While there are a number of security risks in the world of electronic commerce, SQL injection is one of the most common Web site attack techniques used to steal customer data such as credit card numbers, hold customer data hostage by encrypting it or destroy data outright.
Where a Web server only understands and speaks the HTTP protocol, a database's native tongue is Structured Query Language (SQL), which is essentially a set of command statements that instruct a database to execute specific actions. Every database server has a similar series of commands to query its tables, narrow down results to a few specific entries, and combine information from one table to another.
Here is an example SQL query:
SELECT -- FROM users WHERE Email = '" + Email + "' AND Password = '" + Password + "';
The WHERE specifies a condition, that an e-mail address and password combination match data present in the "users" table. When this command is given to the database server, it returns true if a match is found and a false if there is no match.
When clients send data on the Web, they use URLs and forms to assemble the database query statements. The following URL represents an example login page for a Web application:
GET /shopping_cart/login.asp?Emailemail@example.com&Password=$ecret123 HTTP/1.1
This URL shows that the destination application is a Microsoft ASP page and it is accepting two parameters, one called "Email" and the other called "Password." If the user credentials are correct then the result of this query will provide response data that represents a successful authentication and will be used to allow the client to proceed to the corresponding Web page.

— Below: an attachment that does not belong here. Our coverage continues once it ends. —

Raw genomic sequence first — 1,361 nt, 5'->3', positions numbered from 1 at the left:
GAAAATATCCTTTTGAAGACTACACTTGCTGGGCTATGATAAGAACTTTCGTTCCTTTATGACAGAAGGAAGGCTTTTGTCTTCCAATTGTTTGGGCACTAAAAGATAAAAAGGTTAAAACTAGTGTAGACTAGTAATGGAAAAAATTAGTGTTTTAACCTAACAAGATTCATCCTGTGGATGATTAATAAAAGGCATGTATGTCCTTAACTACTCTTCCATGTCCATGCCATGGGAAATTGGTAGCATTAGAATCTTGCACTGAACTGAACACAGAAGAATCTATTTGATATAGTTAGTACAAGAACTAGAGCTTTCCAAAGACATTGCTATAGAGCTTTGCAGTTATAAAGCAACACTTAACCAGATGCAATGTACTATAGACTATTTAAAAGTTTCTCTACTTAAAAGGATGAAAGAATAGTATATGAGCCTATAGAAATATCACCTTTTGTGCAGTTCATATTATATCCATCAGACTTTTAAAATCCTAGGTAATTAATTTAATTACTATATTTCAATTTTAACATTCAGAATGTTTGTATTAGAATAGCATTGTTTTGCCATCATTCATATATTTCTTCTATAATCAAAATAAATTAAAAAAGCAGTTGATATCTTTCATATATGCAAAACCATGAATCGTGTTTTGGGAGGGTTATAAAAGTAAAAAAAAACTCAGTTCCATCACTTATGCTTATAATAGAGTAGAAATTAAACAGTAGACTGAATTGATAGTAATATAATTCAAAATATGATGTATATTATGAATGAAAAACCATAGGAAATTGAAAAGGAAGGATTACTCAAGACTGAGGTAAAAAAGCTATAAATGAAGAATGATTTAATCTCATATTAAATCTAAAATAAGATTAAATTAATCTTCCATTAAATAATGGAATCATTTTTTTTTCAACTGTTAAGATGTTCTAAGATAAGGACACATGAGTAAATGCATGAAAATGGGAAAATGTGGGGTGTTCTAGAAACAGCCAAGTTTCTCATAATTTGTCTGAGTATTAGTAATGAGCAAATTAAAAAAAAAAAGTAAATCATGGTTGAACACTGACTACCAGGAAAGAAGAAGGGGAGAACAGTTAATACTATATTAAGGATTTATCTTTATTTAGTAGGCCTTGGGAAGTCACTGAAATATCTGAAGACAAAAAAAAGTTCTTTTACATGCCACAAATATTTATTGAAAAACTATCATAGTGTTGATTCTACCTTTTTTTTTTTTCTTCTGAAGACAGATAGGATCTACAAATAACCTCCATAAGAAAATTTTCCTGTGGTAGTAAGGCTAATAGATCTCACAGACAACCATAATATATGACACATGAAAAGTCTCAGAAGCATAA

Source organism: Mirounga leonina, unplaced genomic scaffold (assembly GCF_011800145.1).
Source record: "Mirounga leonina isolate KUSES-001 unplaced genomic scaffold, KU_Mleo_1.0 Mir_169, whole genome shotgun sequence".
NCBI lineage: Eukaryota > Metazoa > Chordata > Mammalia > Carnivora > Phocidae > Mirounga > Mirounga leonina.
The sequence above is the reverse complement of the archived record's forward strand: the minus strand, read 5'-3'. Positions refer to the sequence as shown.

Developers of traditional application code generally trust user input. They believe that database queries are coming from a trusted source, namely the database server itself, rather than from an untrusted user's Web browser. SQL injection is an attack technique where an untrusted user inserts SQL query data into input fields sent to back-end databases in an attempt to trick the database into executing the commands.
The Web application firewall in the example was configured in a "detection only" mode where it was logging alerts and events but not blocking any inbound attacks or outbound data leakages. Due to this configuration, the inbound SQL injection attack from the previous section was allowed to continue on to the vulnerable Web application when it would have been blocked.
The Web page returned indicates that the SQL injection reconnaissance probe was successful, giving the hacker valuable information, including the exact version of the database and the database user. Armed with this information, the attacker can fine tune the attack and execute further reconnaissance probes to enumerate more information about the database itself, such as the table and column names. After a number of intermediary reconnaissance probes, the attacker has the information needed to send a complex SQL injection attack, attempting to extract customer record details. By targeting specific customer data such as credit card name, expiration data and security code, the attacker can extract a vast amount of sensitive customer data.